Excel is versatile by itself and VBA makes it even better by allowing us to do our own thing. Most of us use VBA to automate tasks of varying complexity – some macros are executed in a flash, but others take hours to run. While there are users who are happy with just a Msgbox “This thing is DONE!”, there are others who’d like to let the user know more about what is happening.
If you are thinking, “Hey I can see exactly what is going on, why would I need to display messages?”, you may have to consider digging into optimizing your code a little. I admit that allowing Excel to update the screen each time your macro makes a change, helps during development, but it slows down the code a lot. It is best to set the ScreenUpdating and EnableEvents properties of the Application object to False at the outset. I intend to write about the best practices in the coming weeks, but let us get back to the issue at hand. The quickest way to display messages while the code is running is to use the Statusbar property of the Application object. Users can display custom messages on Excel’s status bar when needed, and allow excel to take over after their macro finishes executing. Here is a short example:
'======================================================================== 'A Macro to Illustrate the use of Application.Statusbad property '======================================================================== Sub StatusBarExample() 'Disable Screen Updating and Events Application.EnableEvents = False Application.ScreenUpdating = False 'Declaring Sub Level Variables Dim lngCounter As Long Dim lngNumberOfTasks As Long 'Initilaizing Variables lngNumberOfTasks = 10000 For lngCounter = 1 To lngNumberOfTasks 'Altering the Statusbar Property Application.StatusBar = "Executing " & lngCounter & _ " of " & lngNumberOfTasks & " | " & _ "Custom Message " & lngCounter Next lngCounter 'Letting Excel Take over the status bar Application.StatusBar = False 'Enable ScreenUpdating and Events Application.ScreenUpdating = True Application.EnableEvents = True End Sub
Another popular method is to deploy a UserForm and have a label control that displays a message. We may also choose to use the width property of a control and resize it as the code progresses, to display a progress bar of sorts. A fellow struggler, a good friend of mine, used to create dedicated forms for each of his macros, just to display a progress bar. That got me thinking, what if I could give my readers a generic form that they could use in all their spreadsheet applications? And I created this Form-Module combo.
So here is what you need to do, to use this in your code. Download Progress Bar V1.01.xlsm from DropBox, import the userform, ‘ufProgress‘; and the module, ‘modProgress‘, into your VBA project. You may just drag the objects and drop them into your project, in the Project Explorer window of the Visual Basics Editor. And Call the ‘modProgress.ShowProgress‘ with a few arguments. Listed below are the arguments, and their purpose:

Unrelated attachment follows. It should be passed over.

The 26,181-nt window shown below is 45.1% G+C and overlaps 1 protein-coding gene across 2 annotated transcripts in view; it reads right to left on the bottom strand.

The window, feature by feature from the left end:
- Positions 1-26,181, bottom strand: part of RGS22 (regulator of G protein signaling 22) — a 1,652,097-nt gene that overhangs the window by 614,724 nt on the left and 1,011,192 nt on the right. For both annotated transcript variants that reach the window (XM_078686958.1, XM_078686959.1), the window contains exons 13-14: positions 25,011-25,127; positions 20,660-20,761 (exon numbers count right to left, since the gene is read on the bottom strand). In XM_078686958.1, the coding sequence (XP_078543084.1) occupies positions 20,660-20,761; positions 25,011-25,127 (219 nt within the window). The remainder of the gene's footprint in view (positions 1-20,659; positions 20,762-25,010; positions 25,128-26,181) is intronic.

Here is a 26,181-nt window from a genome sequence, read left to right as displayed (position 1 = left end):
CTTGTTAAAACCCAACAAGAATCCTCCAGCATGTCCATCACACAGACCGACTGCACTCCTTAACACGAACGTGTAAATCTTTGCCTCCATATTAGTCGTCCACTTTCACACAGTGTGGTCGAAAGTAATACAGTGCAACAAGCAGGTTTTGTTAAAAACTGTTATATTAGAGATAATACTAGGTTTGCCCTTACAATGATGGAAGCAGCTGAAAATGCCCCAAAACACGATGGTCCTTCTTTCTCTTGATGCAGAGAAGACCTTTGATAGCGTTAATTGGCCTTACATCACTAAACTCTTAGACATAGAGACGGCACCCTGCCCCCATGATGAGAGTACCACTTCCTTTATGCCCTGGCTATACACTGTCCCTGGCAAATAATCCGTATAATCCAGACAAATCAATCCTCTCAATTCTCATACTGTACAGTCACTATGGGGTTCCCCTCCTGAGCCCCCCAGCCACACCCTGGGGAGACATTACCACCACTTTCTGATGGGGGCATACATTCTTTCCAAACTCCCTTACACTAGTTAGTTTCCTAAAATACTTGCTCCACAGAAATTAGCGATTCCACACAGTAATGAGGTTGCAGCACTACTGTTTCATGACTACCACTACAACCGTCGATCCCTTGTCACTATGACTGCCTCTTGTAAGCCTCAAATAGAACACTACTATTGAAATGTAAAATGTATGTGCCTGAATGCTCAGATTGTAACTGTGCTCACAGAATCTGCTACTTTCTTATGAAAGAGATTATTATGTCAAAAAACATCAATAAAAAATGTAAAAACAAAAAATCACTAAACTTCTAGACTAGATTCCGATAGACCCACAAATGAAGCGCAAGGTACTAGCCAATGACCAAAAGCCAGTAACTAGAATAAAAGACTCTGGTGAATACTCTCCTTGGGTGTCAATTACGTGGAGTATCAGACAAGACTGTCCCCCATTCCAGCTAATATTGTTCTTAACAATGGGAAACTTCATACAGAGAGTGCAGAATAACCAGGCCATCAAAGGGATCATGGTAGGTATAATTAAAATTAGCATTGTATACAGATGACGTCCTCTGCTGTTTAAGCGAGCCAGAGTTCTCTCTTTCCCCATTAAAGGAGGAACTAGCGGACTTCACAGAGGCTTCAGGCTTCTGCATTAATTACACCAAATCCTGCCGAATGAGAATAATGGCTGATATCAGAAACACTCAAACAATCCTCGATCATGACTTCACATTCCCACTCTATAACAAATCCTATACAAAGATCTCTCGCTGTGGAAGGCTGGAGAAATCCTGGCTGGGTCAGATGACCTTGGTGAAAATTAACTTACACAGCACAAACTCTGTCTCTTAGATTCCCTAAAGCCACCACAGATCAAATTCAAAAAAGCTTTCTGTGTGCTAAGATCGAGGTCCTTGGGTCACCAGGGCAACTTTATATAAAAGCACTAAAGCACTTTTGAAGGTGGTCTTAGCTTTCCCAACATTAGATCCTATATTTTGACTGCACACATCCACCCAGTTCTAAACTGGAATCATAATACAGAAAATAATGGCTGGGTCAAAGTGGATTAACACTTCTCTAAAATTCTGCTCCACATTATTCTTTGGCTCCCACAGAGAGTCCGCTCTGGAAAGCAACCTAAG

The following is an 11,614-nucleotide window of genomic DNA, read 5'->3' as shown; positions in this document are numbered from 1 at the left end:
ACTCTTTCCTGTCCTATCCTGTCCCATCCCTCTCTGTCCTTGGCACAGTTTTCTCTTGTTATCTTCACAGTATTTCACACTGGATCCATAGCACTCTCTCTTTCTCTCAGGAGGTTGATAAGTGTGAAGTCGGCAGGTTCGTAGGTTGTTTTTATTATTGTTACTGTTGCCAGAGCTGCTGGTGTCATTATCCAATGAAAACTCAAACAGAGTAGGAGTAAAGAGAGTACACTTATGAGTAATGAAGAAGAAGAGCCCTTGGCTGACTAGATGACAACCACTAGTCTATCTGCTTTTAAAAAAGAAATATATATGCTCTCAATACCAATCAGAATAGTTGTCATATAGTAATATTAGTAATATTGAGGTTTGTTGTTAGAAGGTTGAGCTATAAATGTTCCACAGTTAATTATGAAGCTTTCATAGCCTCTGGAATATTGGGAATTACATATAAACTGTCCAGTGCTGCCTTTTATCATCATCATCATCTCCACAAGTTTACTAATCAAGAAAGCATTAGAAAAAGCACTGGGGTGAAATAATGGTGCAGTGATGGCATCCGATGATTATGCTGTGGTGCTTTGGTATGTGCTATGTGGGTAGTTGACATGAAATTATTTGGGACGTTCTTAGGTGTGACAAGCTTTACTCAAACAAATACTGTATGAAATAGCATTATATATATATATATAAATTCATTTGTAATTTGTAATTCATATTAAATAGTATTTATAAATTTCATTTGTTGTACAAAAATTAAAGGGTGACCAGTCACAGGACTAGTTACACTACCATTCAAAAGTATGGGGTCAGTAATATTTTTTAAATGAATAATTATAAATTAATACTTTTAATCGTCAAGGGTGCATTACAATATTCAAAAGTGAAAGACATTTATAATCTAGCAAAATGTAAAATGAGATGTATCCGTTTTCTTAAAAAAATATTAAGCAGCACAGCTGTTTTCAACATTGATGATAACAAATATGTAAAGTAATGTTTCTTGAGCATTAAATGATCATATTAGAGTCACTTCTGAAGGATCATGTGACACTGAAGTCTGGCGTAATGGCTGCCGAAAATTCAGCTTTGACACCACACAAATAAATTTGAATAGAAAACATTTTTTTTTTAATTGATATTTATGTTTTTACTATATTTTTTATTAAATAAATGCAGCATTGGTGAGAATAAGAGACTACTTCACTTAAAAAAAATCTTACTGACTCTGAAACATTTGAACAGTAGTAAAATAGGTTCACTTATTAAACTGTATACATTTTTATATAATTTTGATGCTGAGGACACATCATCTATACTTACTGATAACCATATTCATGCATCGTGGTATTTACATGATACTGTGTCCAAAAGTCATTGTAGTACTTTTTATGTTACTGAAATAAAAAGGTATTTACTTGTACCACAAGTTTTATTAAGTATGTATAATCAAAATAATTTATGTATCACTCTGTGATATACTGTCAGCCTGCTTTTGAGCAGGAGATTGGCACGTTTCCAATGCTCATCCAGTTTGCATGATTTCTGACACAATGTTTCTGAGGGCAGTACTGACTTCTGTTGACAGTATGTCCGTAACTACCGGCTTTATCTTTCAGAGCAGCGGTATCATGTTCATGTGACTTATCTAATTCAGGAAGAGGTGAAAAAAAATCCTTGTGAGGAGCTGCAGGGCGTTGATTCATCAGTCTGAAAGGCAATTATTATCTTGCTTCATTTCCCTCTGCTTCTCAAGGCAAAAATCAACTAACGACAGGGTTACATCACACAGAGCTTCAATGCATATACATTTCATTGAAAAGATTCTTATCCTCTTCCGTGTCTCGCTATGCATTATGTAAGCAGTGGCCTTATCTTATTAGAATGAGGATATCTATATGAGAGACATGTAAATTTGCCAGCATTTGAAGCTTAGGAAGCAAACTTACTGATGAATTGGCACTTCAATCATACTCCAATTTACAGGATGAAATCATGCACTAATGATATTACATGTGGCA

- ActionNumber – This argument denotes the number of actions that have already been performed. You may probably use a For-Loop counter here, or explicitly change it as the code progresses.
- TotalActions – This denotes the total number of actions you need to perform.
- StatusMessage – The form has a little status bar at the bottom and you can display custom messages there. ideally, a short description of the action.
- CloseWhenDone – Set this argument to True, to close the form automatically when ActionNumber reaches TotalActions. Hence, remember to call ShowProgress with the last ActionNumber only when that action is complete.
- Title – You may choose to set a custom title for the form here.
Here is an example of how to use the ShowProgress sub:
Option Explicit '======================================================================== 'Cover Macro to Test the Progress Bar '======================================================================== Sub TestTheBar() 'Disable Screen Updating and Events Application.EnableEvents = False Application.ScreenUpdating = False 'Declaring Sub Level Variables Dim lngCounter As Long Dim lngNumberOfTasks As Long 'Initilaizing Variables lngNumberOfTasks = 10000 'Calling the ShowProgress sub with ActionNumber = 0, to let the 'user know we are going to work on the 1st task. Also, set a 'title for the form Call modProgress.ShowProgress(0, lngNumberOfTasks, _ "Excel is working on Task Number 1", False, _ "Progress Bar Test") For lngCounter = 1 To lngNumberOfTasks 'The code for each task goes here ' 'Call the ShowProgress sub each time a task is finished to 'the user know that X out of Y tasks are over, and that 'the X+1'th task is in progress. Call modProgress.ShowProgress(lngCounter, lngNumberOfTasks, _ "Excel is working on Task Number " & lngCounter + 1, False) Next lngCounter 'Enable ScreenUpdating and Events Application.ScreenUpdating = True Application.EnableEvents = True End Sub
Note that you can press the Abort button anytime to stop the execution. And this workbook also has a simple user defined function that you can use to check if a form has been already opened. I urge you to use them in your projects and let me know if you like it.
I have created a new class based progress bar. The new version does not need the Standard Code Module to animate the bar. Also, you can create multiple instances of the Progress Bar simultaneously. I recommend using that version in your code. Check it out and let me know what you think.